Chapter Chatter: Creating Choice Chapters

Chapter 1: Necessity

On writing chapters, one must account for breaks in a story’s progression.

Chapter 2: Practicality

Chapters ought to flow in tune with the ebb and flow of the narrative.

Chapter 3: Introduction, as Usual

That’s why we’re Writing All Wrong.

Chapter 4: Question

Does my book need chapters?

—Bob Brown, Cleveland, Ohio.

Chapter 5: Reply

Good to hear from you, Mr. Brown of Cleveland. I wish your team the very best next year. I can only hope “the very best” isn’t 2 wins of 16.

As for your question: Uh, maybe? Some do, some don’t. Depends on what you’re writing, who you’re writing to, what sub-genre (sludge-crimefighter-noir) you’re peddling. Take the Bible — in English, chapters. In Greek, no chapters, no chaser.

Chapter 6: Chapter Chatter

(Ok, stop that)

Every element of writing should be purpose driven, including the chapters. You include them with a purpose, or you omit them for a purpose. There’s no in-between, no cream filling for this Oreo. I’ll list the pros and cons.

Pro-Chapters: “A Chapter Away Keeps the Doctor Away. (Because doctors hate fiction, or something)”

1. Marks logical breaks in action, shift in focus, switching of scene. A no brainer. You didn’t write the story in one sitting, and it’s likely not good enough to be read in one sitting. Break it down.

2. Handy for narratives from multiple viewpoints. See: House, Bleak. If you want less of a challenge for your reader, switch views as you switch chapters.

3. Covers gaps of time in a single bound. Know how much time you can reasonably fit in between chapters? Up to 1,086 years tops. Not too shabby.

4. Suspense…

5. Masks the lack of consistency with vignettes, asides, spare parts cobbled to make a tale. Case in point: if you took the chapters out of Moby Dick, you’d be left with a great, weird, hypermodern book instead of a great weird book.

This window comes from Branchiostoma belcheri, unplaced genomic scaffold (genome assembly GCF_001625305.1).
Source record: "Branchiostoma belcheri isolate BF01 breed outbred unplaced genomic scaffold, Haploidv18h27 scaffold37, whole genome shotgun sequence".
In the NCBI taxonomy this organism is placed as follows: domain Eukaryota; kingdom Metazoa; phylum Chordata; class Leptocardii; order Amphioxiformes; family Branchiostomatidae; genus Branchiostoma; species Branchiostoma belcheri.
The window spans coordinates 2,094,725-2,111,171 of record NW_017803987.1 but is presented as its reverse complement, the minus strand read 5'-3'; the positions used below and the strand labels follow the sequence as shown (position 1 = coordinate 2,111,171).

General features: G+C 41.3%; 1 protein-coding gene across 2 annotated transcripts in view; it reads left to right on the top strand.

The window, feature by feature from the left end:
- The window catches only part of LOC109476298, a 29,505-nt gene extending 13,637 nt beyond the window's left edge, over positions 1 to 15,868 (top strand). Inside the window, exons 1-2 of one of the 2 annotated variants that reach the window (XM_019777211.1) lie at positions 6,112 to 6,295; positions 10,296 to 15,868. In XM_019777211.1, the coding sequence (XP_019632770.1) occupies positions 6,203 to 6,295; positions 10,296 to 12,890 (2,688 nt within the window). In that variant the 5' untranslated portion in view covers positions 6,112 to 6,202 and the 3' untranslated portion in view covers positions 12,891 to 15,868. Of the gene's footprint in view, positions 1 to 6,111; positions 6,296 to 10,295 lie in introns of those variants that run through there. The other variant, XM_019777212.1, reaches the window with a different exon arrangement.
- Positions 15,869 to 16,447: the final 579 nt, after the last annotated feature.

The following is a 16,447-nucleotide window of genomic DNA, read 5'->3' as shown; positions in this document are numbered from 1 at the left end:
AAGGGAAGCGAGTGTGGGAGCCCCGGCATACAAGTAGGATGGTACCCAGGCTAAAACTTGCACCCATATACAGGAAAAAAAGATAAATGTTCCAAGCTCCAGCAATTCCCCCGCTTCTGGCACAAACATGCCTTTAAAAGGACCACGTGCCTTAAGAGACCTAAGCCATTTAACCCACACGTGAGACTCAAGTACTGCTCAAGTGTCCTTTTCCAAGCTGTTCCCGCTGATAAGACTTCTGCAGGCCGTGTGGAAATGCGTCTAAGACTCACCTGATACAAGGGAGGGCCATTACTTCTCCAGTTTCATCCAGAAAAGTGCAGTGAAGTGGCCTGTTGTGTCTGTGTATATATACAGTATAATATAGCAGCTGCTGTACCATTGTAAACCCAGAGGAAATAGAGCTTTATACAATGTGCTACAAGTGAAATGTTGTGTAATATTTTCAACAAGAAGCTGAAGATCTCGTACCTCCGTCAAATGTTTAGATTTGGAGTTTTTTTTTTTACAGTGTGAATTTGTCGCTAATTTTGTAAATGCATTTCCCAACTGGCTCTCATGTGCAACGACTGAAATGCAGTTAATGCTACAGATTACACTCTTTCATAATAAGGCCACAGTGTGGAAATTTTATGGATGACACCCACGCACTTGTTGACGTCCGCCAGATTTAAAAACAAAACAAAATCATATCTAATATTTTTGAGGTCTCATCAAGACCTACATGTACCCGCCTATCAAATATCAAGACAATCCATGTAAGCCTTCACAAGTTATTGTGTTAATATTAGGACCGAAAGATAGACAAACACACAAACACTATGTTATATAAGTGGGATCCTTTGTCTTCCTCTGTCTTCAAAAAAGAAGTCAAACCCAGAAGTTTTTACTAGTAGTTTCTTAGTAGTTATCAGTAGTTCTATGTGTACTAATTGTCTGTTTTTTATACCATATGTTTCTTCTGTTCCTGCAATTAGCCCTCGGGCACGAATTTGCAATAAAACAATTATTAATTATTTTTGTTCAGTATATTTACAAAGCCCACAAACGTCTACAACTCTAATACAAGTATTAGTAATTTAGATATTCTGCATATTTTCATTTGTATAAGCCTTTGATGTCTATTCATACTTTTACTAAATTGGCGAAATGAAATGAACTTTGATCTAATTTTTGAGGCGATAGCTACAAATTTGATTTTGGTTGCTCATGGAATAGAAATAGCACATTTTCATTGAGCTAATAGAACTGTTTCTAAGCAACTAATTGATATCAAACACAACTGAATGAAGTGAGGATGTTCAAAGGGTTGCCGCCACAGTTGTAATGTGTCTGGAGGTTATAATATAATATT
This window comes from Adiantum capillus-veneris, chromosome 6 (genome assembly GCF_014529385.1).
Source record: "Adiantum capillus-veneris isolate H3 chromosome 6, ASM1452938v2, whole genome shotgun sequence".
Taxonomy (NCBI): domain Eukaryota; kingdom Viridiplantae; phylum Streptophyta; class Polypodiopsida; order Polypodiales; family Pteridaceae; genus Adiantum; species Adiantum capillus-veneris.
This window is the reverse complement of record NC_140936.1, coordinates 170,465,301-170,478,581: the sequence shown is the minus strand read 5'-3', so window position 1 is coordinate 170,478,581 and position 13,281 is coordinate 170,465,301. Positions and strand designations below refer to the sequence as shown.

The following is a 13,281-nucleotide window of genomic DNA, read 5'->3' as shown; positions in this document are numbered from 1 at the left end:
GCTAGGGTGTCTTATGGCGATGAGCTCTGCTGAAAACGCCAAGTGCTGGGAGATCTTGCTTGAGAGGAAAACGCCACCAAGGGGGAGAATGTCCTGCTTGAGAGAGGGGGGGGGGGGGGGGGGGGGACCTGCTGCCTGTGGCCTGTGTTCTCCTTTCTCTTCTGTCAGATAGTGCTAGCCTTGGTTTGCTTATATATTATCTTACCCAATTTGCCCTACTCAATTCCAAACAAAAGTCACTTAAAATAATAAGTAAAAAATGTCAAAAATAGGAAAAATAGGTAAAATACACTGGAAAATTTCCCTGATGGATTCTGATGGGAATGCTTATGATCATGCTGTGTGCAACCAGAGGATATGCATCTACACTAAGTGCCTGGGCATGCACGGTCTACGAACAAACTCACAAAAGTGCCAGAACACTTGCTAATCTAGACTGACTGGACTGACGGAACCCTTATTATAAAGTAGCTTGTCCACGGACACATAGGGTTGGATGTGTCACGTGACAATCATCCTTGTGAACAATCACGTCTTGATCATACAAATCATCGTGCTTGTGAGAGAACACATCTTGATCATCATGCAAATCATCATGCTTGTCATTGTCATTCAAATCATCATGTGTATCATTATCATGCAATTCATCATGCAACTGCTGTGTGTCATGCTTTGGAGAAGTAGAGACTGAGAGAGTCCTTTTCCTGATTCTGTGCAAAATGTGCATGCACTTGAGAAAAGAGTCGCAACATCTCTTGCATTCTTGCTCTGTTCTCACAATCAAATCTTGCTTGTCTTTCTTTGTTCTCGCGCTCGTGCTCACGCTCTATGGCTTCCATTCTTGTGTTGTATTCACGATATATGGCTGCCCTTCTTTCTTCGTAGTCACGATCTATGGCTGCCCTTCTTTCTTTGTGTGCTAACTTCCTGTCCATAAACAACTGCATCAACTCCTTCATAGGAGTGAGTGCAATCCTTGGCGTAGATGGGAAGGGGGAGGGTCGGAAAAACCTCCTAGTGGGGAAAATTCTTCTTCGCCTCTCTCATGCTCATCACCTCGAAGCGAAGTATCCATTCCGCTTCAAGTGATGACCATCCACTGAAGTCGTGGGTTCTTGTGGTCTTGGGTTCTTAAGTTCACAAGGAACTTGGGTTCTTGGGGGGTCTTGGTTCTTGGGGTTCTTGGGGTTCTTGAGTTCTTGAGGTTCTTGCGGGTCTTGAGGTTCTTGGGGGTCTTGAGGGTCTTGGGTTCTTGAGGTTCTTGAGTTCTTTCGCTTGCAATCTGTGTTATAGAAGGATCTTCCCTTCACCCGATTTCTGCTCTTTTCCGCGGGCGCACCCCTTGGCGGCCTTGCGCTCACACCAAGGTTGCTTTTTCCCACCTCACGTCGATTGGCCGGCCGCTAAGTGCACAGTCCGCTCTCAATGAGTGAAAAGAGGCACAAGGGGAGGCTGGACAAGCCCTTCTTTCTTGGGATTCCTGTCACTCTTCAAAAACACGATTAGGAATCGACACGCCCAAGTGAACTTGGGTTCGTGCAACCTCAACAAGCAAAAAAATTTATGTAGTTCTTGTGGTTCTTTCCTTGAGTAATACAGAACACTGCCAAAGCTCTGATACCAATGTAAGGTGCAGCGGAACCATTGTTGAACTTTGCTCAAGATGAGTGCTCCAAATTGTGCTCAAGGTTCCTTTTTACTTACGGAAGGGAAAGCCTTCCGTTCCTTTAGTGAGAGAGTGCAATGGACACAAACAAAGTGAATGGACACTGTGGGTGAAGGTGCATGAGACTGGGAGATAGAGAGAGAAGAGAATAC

6. Deliberate obfuscation. Considering the previous note, adding more chapters than are necessary makes for an intentionally disorienting ride. And sometimes you want that reader to vomit from disorientation than to perish in the bile of boredom and its constituents.

Anti-Chapters: “No Shirt. No Shoes. No Chapters. No Problem. (Except you’re a homeless writer)”

1. Speed. Ever take a road trip without stopping for anything? Stops are for slops. Get there faster. Chapters do stutter the experience. If you want the whoosh in your writing, drive that straight shot. No potty breaking.

2. Temporal distortion. Life punctuates with day, night, sunset, sunrise, apocalypse, recrudescence. Cutting out the backbone of chapters gives you freedom to move in and out between time and space. There are no hands on this clock, but time moves. Somewhere.

3. Temporal limitation. If you’re telling a long story in a short amount of time, then chapters aren’t going to be your thing. Move along. They’re not the droids you’re looking for.

4. Shorter stories — they don’t need chapters. If this is a NaNoWriMo work, then chapters are surplus to requirements. They didn’t add to the word count, you know.

5. Challenge where there is no challenge. If you write in plain style, not a frill on the wardrobe, then your tale doesn’t need chapters. It’ll thud along happily without them.

6. Deliberate obfuscation. (Yes, this again.) Where there are no breaks where there should be chapter breaks, there lies confusion. And in some cases, that’s just the ticket.

What guidelines or rules do you have for writing chapters?

Writing All Wrong can be reached via email (, followed on Twitter (@WritingAllWrong), and chaptered to the point of chapping.


When to Say “No” to a Good Idea

Training an ice-cyclops to freeze over Florida’s highest peak into a popular ski resort. A blind poker player on the run from America’s casinos. A zombie writing an apologetic on zombiedom. Church pastors teaming up to overtake the local mob with an alternate crime underworld.

What do those ideas have in common? They’re all great ideas, but they would all make poor stories.

That’s why we’re Writing All Wrong.

I have a great idea about a house that becomes sentient after a homeowner “cracks the code” by stirring his coffee with a fork and not a spoon. Faced with the prospect of having a dweller exist more efficiently than the house, the house turns on him, trying to squelch his innovations and everything. So how would I make a good story out of this?

—Violet Naumann, San Diego, Calif.